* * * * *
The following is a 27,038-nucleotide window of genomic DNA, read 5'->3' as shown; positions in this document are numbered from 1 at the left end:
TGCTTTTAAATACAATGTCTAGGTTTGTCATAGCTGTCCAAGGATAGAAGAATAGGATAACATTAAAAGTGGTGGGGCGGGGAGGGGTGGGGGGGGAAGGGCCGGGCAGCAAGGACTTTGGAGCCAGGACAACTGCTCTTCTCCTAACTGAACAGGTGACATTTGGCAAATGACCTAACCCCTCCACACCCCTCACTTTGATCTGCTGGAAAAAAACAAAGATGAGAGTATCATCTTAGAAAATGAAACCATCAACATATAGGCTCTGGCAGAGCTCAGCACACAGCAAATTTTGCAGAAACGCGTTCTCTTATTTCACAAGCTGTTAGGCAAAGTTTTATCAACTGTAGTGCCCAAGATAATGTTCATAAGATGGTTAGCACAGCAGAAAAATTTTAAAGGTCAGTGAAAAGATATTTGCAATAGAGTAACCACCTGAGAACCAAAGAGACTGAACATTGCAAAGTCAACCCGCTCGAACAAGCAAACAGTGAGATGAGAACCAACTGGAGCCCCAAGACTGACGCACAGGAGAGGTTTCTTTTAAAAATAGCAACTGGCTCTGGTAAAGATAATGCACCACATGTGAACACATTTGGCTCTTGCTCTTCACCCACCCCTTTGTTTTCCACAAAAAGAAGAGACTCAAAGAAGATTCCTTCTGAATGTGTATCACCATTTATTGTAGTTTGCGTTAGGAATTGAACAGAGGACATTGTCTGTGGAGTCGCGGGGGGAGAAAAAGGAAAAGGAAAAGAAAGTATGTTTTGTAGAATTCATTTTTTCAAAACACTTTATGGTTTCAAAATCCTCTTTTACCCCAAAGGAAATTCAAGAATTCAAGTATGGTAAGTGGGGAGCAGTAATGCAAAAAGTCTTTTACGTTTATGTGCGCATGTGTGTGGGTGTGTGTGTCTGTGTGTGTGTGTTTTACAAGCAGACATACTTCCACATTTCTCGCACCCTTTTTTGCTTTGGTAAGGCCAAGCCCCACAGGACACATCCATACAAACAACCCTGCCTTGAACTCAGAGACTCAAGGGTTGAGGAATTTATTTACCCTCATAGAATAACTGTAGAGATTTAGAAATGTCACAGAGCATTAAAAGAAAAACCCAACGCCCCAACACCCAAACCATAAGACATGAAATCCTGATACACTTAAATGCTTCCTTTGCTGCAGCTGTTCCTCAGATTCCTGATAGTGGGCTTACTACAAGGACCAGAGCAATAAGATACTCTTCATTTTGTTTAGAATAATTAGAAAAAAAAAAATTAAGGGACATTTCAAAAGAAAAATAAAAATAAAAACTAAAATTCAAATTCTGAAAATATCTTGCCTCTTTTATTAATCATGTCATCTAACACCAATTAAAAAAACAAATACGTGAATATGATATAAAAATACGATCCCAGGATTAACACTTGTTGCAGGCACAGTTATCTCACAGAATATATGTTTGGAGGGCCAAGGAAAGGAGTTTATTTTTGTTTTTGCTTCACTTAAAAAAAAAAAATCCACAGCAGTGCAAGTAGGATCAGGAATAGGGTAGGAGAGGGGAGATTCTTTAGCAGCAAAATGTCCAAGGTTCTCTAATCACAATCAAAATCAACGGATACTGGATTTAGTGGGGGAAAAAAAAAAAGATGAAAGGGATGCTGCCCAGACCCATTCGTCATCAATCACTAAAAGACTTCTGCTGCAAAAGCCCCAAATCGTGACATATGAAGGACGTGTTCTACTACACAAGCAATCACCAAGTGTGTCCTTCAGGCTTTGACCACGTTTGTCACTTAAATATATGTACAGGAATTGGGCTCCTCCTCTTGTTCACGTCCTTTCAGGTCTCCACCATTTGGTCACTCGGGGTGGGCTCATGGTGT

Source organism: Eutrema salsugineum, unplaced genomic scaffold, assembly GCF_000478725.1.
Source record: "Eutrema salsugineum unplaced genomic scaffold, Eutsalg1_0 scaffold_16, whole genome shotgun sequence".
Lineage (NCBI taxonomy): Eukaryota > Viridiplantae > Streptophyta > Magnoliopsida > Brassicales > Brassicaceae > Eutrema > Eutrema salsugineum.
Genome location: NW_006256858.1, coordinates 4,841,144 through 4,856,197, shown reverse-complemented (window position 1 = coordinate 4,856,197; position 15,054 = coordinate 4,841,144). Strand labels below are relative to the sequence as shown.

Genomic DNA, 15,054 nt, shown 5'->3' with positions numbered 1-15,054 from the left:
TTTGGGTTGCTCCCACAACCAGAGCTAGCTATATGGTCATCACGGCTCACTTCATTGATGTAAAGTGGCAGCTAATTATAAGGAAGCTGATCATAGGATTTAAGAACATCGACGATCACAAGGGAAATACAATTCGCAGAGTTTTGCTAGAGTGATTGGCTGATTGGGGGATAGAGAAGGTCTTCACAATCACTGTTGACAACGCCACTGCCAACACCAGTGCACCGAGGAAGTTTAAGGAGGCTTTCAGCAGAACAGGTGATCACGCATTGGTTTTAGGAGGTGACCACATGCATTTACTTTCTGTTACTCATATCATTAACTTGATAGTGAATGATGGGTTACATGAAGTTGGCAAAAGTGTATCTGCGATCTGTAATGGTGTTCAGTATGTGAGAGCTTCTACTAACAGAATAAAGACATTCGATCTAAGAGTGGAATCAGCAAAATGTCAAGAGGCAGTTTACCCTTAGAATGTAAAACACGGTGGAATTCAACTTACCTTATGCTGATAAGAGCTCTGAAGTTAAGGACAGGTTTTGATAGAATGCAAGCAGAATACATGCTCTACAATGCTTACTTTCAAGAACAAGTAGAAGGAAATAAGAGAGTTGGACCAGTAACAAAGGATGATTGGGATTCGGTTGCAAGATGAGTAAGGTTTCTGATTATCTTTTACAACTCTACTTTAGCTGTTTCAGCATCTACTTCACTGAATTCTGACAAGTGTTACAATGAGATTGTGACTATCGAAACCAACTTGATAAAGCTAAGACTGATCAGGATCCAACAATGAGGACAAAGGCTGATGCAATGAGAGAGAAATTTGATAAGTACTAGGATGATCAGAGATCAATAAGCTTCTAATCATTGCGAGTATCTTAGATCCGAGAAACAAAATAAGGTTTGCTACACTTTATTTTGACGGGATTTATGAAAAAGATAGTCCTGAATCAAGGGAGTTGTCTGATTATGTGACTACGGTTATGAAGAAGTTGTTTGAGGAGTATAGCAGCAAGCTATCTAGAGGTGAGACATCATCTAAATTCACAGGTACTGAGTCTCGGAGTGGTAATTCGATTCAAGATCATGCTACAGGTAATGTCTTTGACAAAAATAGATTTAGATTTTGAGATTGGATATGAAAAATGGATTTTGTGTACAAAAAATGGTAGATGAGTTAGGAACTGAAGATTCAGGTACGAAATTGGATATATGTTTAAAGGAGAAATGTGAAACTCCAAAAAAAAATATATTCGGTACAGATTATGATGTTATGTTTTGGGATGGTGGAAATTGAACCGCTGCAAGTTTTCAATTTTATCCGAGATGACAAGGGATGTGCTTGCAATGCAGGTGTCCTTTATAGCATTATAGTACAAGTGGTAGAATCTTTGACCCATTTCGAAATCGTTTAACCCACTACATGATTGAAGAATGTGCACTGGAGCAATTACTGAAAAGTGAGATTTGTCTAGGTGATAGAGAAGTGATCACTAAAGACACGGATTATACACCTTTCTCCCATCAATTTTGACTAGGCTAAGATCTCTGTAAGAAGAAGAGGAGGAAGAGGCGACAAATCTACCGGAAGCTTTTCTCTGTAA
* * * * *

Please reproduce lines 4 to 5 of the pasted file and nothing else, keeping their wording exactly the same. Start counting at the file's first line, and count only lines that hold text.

Source record: "Eutrema salsugineum unplaced genomic scaffold, Eutsalg1_0 scaffold_16, whole genome shotgun sequence".
Lineage (NCBI taxonomy): Eukaryota > Viridiplantae > Streptophyta > Magnoliopsida > Brassicales > Brassicaceae > Eutrema > Eutrema salsugineum.